41 per cent of Brits considering new jobs post covid
Lockdown is creating a ‘Covid life crisis’ for many Brits, with nearly half (41 per cent) considering quitting their jobs for more fulfilling work when the pandemic is over.
01 May 2020
Buoyed by the many heroic efforts shown by individuals during the crisis, one in five of those is looking for a career change, and they have set their sights on joining the medical front line.
The research, which surveyed 2,000 working Brits, also revealed the crisis has prompted many to question the traditional office based 9-5 culture and the reality of their work-life balance.
The study showed this newfound desire to retrain or find a job role within the NHS is being spurred by a need to combat a feeling ‘helpless’ during the crisis (34 per cent) or a desire to be a more valuable member of the community (47 per cent), with 22 per cent labelling their current role as ‘pointless.’
specialists Slater and Gordon, who commissioned the study, warned that businesses need to be alive to the fact that workers are likely to start raising questions around flexible working, once lockdown is lifted.
Slater and Gordon employment lawyer, Danielle Parsons, said: “The lockdown is providing a period of reflection for us all. People are questioning their career choices, and how they manage their work life balance.
“Having a work/life balance is a dream but not the reality for many employees and change is needed.
“Before we went into lockdown there was a perception that employees could not be trusted to work remotely. We have dealt with many disputes around flexible working where employees who work from home or make a flexible working request are then treated unfairly and unlawfully as a result.
“Isolation will hopefully demonstrate that employees can be trusted to work effectively and efficiently in a more flexible environment and this is an ideal opportunity for businesses to review their current policies and actively encourage greater remote and flexible working. I expect many businesses will also now make greater investment in IT and reduce their use of office space to enable this.”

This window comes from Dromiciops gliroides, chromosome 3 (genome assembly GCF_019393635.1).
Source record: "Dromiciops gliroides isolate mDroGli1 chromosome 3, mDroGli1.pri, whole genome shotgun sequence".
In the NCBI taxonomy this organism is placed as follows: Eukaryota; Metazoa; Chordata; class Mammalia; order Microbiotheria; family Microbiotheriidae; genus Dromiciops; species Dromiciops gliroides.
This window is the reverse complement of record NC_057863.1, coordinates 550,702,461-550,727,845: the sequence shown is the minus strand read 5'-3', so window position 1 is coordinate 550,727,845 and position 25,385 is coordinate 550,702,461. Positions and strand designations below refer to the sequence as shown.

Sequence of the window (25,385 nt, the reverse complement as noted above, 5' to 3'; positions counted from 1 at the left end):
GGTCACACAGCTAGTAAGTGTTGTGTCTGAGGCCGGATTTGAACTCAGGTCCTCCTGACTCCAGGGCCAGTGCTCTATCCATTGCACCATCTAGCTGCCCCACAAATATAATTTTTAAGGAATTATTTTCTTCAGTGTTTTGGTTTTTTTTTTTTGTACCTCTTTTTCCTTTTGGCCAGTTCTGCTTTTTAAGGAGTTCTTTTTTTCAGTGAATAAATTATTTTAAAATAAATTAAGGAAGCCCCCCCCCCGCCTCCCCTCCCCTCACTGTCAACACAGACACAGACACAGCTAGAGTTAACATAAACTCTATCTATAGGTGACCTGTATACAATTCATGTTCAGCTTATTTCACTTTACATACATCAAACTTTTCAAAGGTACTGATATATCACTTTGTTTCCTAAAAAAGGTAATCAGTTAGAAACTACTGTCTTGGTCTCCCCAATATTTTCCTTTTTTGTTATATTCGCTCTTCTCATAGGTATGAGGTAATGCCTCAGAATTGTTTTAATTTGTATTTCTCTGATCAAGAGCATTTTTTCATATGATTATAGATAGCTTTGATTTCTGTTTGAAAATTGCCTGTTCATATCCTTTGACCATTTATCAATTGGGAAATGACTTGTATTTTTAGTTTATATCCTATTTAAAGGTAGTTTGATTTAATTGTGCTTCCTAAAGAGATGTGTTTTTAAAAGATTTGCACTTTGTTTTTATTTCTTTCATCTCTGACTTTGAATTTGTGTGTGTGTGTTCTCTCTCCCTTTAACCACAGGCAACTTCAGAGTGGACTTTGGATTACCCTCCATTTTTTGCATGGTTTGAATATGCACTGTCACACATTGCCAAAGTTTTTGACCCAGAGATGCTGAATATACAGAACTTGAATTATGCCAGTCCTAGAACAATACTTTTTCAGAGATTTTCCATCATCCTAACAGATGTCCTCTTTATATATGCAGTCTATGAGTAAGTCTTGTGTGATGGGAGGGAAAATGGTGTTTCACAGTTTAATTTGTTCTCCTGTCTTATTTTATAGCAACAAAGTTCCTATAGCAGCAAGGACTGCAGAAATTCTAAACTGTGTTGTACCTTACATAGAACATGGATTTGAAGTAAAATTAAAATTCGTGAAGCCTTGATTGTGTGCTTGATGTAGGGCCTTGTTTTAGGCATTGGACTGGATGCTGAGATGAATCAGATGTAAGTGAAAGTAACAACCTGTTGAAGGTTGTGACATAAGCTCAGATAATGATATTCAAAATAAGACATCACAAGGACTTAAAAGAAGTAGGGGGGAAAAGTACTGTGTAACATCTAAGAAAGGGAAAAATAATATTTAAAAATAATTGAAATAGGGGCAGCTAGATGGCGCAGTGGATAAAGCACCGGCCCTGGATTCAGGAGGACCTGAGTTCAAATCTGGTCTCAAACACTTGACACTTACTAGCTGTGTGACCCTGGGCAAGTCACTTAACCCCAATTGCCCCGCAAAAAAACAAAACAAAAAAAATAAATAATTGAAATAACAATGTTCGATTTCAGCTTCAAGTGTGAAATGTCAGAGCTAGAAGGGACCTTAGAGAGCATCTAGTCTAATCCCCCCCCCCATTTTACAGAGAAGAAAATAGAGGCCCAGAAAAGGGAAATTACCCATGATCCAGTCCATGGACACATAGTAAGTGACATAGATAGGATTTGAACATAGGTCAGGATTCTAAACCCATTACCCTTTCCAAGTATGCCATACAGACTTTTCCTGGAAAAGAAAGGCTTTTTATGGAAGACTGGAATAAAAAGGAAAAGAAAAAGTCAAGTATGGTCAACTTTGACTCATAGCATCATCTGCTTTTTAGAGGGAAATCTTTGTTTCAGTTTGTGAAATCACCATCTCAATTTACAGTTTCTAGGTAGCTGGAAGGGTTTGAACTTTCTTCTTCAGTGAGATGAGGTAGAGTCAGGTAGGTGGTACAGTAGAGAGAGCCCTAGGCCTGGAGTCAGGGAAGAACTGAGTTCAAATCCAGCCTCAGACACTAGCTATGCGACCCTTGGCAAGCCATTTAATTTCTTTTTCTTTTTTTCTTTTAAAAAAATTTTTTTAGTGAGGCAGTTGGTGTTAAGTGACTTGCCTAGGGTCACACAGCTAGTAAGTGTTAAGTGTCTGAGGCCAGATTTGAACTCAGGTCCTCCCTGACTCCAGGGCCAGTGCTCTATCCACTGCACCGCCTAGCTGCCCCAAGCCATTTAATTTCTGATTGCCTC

The research found only one in ten were regularly allowed to work from home before lockdown, with many (44 per cent) complaining about the traditional and inflexible setting still imposed by their employer.
As lockdown measures have forced working from home, nearly half of workers (48 per cent) plan to request some remote working once the restrictions on movement are reduced.
Nearly half of dads surveyed (43 per cent) said they now are considering reducing their hours or taking jobs closer to home, so they can spend more time with their family and taking on additional parenting.
Along with working from home, a third of Brits plan to ask for more flexible hours, allowing staff to work when and where they want, so long as they complete their workloads.
This could potentially bring an end to the traditional 9am to 5pm system, with one in five predicting the end to commuting five days a week and the idea that you must be seen at your desk to be working (24 per cent).
A third said they are more productive working from home and 40 per cent said they are just as productive as they were in the office.
Slater and Gordon employment lawyer, Danielle Parsons, said: “Even before Covid-19 there was a real push from employees and some business leaders to enable staff greater flexibility around their working patterns.
“Coronavirus has forced people to work from home at short notice and businesses have had to urgently adapt to this, which has shown that this can be done, and there should be a real change in attitude towards flexible working.
“Many organisations have adapted well to this crisis and are continuing to work with good rates of productivity, so there is no reason to not continue this in a post Covid-19 world. If parents are able to spend more time with their families this would be a great outcome.”
But despite their wishes, nearly half (44 per cent) thought it was unlikely their organisation would change after lockdown.
All information was correct at the time of publication.